Werewolf: The Apocalypse – Earthblood – Review
Follow Genre: Action RPG
Developer: Cyanide
Publisher: Nacon
Platform: PC, PS4, PS5, Xbox One, Xbox Series X/S
Tested on: PS5, PC

Werewolf: The Apocalypse – Earthblood – Review

Site Score
3.0
Good: Concept, Nice menu music
Bad: Crappy and buggy graphics, No real RPG elements, Boring
User Score
1.5
(2 votes)
Click to vote
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Rating: 1.5/10 (2 votes cast)

Werewolf: The Apocalypse – Earthblood is a mouthful for those having a look at this new Nacon published title. In 2019 still a highly anticipated title for the somewhat ‘budget’ publisher, but in 2021 it’s finally here for us to try out. While we were thoroughly impressed with the introduction cutscene and the explosive music by Alien Weaponry, things went downhill after that and we’ll try our best to tell you why. Put on those furry pyjamas, sprinkle some ritual blood around your gaming setup and then try not to be disappointed with the missed opportunity Werewolf turned out to be.

Story

In Werewolf you’ll be playing as Cahal, one of the strongest members of a werewolf cairn, taking up arms against Endron, a massive corporation basically destroying the planet as we know it. Of course, a massive powerhouse like Endron has connections, its own security detail and enough money for the government to let them do as they please. You manage to infiltrate their facility, but it ends up with you giving in to the rage that courses through the veins of every werewolf, killing one of your own. You have already lost your wife earlier, and now you have the blood of one of the other werewolves on your hands. You decide to leave the tribe to properly gain control of yourself again, only to return later and continue the fight against Endron, at the side of your now estranged daughter.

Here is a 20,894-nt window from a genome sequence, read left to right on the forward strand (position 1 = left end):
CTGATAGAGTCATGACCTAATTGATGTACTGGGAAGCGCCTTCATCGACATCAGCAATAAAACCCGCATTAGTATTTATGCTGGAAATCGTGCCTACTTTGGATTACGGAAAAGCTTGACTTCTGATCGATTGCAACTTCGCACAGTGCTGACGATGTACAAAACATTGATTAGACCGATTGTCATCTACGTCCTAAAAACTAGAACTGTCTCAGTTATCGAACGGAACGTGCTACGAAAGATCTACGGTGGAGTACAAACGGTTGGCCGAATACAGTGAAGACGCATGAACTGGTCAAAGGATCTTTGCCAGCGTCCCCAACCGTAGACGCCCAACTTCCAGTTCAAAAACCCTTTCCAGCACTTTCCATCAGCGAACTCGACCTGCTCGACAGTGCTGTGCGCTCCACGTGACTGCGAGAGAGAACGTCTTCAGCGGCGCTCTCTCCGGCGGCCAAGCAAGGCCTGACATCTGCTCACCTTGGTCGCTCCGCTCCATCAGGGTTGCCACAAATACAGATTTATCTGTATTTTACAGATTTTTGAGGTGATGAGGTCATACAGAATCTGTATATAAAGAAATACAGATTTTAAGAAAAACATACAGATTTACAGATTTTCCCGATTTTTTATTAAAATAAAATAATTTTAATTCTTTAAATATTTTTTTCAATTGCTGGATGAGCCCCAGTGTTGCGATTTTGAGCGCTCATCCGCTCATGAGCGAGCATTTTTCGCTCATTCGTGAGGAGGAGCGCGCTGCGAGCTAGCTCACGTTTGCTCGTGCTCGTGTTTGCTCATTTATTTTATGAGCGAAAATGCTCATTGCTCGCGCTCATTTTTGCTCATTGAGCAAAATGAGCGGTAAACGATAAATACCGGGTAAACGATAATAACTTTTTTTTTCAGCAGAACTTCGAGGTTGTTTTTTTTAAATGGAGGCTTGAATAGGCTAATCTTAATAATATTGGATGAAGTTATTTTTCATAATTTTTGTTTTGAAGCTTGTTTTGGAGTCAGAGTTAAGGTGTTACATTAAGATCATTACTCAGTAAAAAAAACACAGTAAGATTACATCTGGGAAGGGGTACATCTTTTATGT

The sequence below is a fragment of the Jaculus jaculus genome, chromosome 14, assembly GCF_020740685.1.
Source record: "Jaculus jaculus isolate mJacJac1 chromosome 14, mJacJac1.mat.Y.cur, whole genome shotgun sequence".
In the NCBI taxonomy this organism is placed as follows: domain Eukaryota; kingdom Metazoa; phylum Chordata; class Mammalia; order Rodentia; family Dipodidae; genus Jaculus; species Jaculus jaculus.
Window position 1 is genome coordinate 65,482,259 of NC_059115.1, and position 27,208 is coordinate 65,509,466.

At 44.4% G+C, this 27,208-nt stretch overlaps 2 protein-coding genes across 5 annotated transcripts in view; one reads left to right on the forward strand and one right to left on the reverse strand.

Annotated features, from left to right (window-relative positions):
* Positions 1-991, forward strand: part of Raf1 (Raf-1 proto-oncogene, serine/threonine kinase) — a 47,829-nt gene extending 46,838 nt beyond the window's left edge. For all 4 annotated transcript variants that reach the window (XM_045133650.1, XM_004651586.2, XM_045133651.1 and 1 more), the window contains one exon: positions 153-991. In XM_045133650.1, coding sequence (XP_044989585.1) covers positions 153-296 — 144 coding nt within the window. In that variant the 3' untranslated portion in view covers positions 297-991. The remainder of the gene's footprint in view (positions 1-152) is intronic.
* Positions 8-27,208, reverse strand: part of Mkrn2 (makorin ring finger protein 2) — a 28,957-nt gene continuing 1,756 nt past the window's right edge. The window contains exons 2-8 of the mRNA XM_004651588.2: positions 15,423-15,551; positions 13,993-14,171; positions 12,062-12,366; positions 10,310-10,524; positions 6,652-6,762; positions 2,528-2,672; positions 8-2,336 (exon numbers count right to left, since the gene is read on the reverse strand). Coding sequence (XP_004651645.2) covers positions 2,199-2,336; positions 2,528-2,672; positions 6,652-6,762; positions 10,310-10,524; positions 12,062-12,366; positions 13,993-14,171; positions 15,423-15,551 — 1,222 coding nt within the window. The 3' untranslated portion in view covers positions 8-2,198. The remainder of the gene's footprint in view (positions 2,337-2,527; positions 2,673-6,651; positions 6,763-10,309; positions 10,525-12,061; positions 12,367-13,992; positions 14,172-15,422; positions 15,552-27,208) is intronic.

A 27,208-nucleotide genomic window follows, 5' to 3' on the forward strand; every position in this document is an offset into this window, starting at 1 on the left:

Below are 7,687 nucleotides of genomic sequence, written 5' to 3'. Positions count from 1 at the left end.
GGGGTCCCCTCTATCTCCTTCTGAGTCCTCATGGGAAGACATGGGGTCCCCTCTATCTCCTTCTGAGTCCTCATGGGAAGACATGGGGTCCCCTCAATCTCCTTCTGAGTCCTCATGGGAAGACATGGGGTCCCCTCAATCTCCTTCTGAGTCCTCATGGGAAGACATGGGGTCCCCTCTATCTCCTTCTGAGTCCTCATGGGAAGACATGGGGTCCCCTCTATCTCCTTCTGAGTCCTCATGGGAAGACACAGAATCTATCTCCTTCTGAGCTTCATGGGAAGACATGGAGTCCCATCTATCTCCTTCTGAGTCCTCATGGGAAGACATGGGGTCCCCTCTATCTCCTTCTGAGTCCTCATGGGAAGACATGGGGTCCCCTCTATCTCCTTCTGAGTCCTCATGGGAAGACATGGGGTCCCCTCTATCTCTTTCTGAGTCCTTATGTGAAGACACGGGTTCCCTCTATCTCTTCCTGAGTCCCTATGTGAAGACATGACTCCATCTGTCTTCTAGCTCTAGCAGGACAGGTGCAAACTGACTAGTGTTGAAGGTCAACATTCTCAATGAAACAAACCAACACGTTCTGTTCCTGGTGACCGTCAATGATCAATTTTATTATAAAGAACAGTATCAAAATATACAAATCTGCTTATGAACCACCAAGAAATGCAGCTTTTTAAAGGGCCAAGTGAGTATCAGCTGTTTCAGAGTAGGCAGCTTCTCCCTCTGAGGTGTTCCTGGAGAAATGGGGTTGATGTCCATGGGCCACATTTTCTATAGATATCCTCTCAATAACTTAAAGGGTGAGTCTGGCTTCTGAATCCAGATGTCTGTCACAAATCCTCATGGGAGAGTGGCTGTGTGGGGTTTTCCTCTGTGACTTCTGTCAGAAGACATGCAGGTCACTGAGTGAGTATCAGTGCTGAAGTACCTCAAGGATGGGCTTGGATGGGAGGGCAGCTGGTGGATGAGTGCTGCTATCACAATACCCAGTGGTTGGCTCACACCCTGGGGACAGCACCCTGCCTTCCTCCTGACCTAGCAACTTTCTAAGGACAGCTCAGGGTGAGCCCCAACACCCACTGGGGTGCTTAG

The story flow is properly handled, albeit with a few low-quality dialogues here and there. The game does have some underlying lore with deities, that give it a tiny bit of charm. Overall the story portion is okay, but it feels like a cheesy action/horror movie plot that involves occult creatures.

Graphics

As stated in the introduction, we were very much impressed with the game’s opening sequence and our expectations ran even higher. Sadly, when actually being dropped into the game, we were treated to subpar PlayStation 3 graphics that didn’t hold up at all. Cahal, the main character had different textures than all the other characters, and this was painfully clear the further you progressed into the game. Other characters, even the important ones, often did not move their mouths, had lifeless expressions, even missed their eyelids and were clearly just base 3D rendered models with a cheap lick of paint.

Not only the over-repeating characters were handled with zero care, but the environments also were not much better either, with one clipping issue after the other, and assets that seemingly came from a free Unity marketplace. We don’t understand what exactly went wrong to make this game look so horribly bad.

Other than that, the combat sequences also look very tame and repetitive. You’ll be limited to a handful of moves and even though blood is being splattered around, the enemies never show signs of wounds or never even get soaked in blood themselves for that matter. The items you run into, not even bash or claw your way through, just disintegrate and disappear after a second or two. After a battle, you’ll be left with some blood on the floor, no bodies, no destroyed objects, but just an empty room with a new red tint.

Sound

When hearing a track by Alien Weaponry blast through the speakers in the main menu, you do get in the mood to gut some baddies with your werewolf claws and fangs. And truth be told, the sound design is actually fairly decent. The soundtrack eventually becomes quite ‘meh’ the longer you play, but the voice acting has been decently handled. There are instances where the characters are void of any emotions, but for the most part, it’s a somewhat pleasant experience to listen to the (poorly-written) dialogues.